Do you have something to add to this story, or something else we should report on? Email:
editor@theprogress.com

@TheProgress
Like us on Facebook and follow us on Twitter.

Want to support local journalism during the pandemic? Make a donation here.

Court

Just Posted

Gerry Thiessen, mayor of Vanderhoof shown talking to students on May 17. Thiessen and other members of council officially announced that the rainbow crosswalk will be a reality. They were ready to paint a few lines of of paint onto the crosswalk, but weather wasn’t suitable for it. District staff will be jumping onto the project as soon as the weather allows it. (Aman Parhar/Omineca Express)
School District 91 holds first ‘Share the Love Day’

International Day Against Homophobia, Transphobia and Biphobia recognized

Pictured above is a BCEHS re-enactment of paramedics attending an overdose. Toxic illicit drugs have claimed the lives of 498 British Columbians in the first three months of 2021, said the BC Coroners Service. (BCEHS photo)
Increase in overdose cases a concern: Fort St. James RCMP

Police issue public health announcement

A prowling coyote proved no match for a stray black cat who chased it out of a Port Moody parking lot Friday, May 14. (Twitter/Screen grab)
VIDEO: Little but fierce: Cat spotted chasing off coyote by Port Moody police

The black cat is seen jumping out from under a parked car and running the wild animal out of a vacant lot

A forest of dance-protesters outside the BC Legislature on April 11. These participants were doing the Dance for the Ancient Forest in support of the Fairy Creek blockade and against old-growth logging. (Zoë Ducklow/News Staff)
Arrests begin at Fairy Creek blockade on Vancouver Island

Five protesters arrested as RCMP begin to enforce injunction

A thunderstorm pictured in Fraser Valley in 2021. (Black Press Media/Jaimie Grafstrom)
Wildfire concerns sparked after 320+ lightning strikes blasted B.C. yesterday

Approximately one-quarter of the province is currently listed as being at moderate risk of fire

A restaurant server on White Rock’s Marine Drive serves customers on a roadside patio. Indoor dining and recreational travel bans have been in effect since late March in B.C. (Peace Arch News)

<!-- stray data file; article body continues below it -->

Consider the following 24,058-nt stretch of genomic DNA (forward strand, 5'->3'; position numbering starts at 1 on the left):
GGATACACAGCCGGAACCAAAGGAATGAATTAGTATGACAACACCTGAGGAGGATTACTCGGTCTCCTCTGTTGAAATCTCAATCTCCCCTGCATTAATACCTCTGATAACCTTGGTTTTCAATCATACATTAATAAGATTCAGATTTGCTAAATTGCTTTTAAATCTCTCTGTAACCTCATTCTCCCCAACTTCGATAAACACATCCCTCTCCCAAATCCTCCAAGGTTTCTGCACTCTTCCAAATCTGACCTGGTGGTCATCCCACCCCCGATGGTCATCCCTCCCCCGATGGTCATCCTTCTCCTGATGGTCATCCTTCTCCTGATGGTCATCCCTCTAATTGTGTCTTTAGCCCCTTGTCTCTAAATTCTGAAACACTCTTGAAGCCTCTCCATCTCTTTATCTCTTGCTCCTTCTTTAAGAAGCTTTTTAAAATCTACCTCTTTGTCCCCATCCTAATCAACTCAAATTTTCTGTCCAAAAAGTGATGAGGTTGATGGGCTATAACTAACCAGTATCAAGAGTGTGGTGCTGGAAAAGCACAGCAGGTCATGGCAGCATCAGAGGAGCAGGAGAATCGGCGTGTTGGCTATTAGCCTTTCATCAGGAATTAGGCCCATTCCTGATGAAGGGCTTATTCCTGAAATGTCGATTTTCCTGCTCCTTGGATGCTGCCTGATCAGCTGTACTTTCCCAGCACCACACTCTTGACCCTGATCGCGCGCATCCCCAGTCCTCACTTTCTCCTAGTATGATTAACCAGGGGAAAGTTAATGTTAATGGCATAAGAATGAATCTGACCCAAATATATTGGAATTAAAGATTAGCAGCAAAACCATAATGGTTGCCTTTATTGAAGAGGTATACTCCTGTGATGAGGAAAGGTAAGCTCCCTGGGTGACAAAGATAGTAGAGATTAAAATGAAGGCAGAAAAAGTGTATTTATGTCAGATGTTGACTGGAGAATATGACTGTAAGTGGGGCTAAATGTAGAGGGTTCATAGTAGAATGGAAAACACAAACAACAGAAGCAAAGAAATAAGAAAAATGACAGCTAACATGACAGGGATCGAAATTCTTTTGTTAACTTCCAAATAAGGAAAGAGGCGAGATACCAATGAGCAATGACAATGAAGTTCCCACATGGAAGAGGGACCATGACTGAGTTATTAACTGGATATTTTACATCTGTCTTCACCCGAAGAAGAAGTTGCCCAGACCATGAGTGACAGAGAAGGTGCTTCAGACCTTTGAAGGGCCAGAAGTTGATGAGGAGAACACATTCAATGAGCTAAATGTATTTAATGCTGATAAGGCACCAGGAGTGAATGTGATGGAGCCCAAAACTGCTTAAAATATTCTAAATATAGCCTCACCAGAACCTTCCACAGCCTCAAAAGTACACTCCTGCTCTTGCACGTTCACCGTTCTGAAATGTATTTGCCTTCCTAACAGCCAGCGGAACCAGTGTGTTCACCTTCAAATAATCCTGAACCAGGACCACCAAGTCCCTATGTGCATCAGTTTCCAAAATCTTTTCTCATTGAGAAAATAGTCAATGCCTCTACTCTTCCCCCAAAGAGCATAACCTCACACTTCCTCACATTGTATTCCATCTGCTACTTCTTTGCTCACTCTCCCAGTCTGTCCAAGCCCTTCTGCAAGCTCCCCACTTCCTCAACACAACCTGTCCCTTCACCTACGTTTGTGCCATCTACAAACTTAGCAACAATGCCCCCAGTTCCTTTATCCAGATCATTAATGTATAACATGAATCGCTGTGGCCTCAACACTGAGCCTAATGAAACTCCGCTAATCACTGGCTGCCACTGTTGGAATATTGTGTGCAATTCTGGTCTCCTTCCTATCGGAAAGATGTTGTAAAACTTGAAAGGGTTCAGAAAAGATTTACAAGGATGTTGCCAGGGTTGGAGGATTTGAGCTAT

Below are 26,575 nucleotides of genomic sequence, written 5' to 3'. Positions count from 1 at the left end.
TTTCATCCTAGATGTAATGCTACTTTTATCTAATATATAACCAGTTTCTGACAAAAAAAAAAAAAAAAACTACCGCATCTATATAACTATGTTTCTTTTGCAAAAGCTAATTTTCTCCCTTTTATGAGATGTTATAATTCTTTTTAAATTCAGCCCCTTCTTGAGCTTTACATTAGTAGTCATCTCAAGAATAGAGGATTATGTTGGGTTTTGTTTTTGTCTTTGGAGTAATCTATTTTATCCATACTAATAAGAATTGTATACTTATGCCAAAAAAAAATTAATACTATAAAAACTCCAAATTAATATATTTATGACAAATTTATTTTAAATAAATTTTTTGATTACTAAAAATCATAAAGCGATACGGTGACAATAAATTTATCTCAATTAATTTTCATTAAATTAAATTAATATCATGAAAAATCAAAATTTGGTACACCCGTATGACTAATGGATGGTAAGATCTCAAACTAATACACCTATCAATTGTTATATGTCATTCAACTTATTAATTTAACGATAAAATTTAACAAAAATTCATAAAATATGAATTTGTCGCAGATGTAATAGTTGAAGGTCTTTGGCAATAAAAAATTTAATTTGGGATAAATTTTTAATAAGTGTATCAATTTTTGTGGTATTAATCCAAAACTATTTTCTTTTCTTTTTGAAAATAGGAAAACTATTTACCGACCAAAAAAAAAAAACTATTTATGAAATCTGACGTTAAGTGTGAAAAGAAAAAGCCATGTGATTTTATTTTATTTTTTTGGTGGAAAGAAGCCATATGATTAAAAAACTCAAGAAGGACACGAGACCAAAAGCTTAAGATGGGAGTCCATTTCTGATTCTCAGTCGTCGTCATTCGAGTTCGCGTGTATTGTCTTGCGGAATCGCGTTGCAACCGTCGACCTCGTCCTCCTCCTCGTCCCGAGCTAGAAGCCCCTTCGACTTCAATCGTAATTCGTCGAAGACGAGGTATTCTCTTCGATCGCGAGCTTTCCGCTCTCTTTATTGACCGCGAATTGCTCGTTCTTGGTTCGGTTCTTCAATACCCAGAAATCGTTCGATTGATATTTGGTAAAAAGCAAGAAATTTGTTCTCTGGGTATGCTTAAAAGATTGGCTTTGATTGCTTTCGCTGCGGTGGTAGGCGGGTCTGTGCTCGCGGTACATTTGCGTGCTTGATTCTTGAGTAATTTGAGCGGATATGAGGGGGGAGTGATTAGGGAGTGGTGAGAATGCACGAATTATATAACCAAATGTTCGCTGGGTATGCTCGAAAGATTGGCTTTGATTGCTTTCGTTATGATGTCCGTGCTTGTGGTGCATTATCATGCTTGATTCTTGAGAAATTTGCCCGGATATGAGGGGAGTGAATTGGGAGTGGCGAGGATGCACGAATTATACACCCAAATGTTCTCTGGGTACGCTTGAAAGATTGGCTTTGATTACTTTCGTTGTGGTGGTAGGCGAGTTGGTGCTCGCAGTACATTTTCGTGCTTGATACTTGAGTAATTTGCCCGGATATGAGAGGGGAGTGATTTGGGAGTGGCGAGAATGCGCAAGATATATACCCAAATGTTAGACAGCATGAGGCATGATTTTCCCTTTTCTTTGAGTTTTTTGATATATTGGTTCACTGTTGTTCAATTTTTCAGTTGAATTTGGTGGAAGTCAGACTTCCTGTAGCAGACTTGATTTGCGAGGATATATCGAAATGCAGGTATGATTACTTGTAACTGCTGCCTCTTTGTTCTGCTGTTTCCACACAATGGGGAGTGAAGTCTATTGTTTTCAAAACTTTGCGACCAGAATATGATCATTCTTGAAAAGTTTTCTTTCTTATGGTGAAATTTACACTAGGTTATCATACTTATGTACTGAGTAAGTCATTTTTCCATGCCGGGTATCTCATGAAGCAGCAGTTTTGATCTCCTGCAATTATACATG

B.C.’s COVID-19 infection rate falls to 411 cases Tuesday

360 people in hospital, up slightly, two more deaths

The Banff National Park entrance is shown in Banff, Alta., Tuesday, March 24, 2020. THE CANADIAN PRESS/Jeff McIntosh
Minister asks Canadians to camp carefully in national parks as season starts

Kitchen shelters in Banff National Park closed, trails on Vancouver Island will only be one-way

Names of those aboard the ship are seen at Komagata Maru monument in downtown Vancouver, on Tuesday, May 18, 2021. The City of Vancouver has issued an apology for its racist role in denying entry to 376 passengers aboard a ship that was forced to return to India over a century ago. Mayor Kennedy Stewart says discrimination by the city had “cruel effects” on the Sikhs, Hindus and Muslims aboard the Komagata Maru, which arrived in Burrard Inlet on May 23, 1914. THE CANADIAN PRESS/Darryl Dyck
Vancouver mayor says sorry for city’s role in turning away South Asians in 1914

Kennedy Stewart has declared May 23 as the annual Komagata Maru Day of Remembrance

A crew of WestCoast WILD Adventures employees tackled an onslaught of litter left at the ‘Locks of Love’ fence at Wally Creek on May 2. (Anne-Marie Gosselin photo)
Litter woes consume popular ‘Locks of Love’ fence on B.C.’s Pacific Rim

Popular view spot near Tofino plagued by people hanging masks and other unwanted garbage

Vincent Doumeizel, senior advisor at the United Nations Global Compact on Oceans, as well as director for the Food Programme for the Lloyd’s Register Foundation, pulls up some sugar kelp seaweed off the French coast in April 2020. He was the keynote speaker during the opening ceremony of the inaugural Seaweed Days Festival. (Vincent Doumeizel/Submitted)
Let’s hear it for seaweed: slimy, unsexy and the world’s greatest untapped food source

Experts talks emerging industry’s challenges and potential at Sidney inaugural Seawood Days Festival

Troy Patterson, a Cadboro Bay 15-year-old, got a virtual meeting with B.C.’s environment minister months after he started an online petition calling for construction of the Coastal GasLink pipeline to stop. (Jake Romphf/News Staff)
B.C. teen’s 23,000-name Coastal GasLink petition gets him an audience with the minister

15-year-old Saanich high school student and George Heyman discussed project for about 30 minutes

Most Read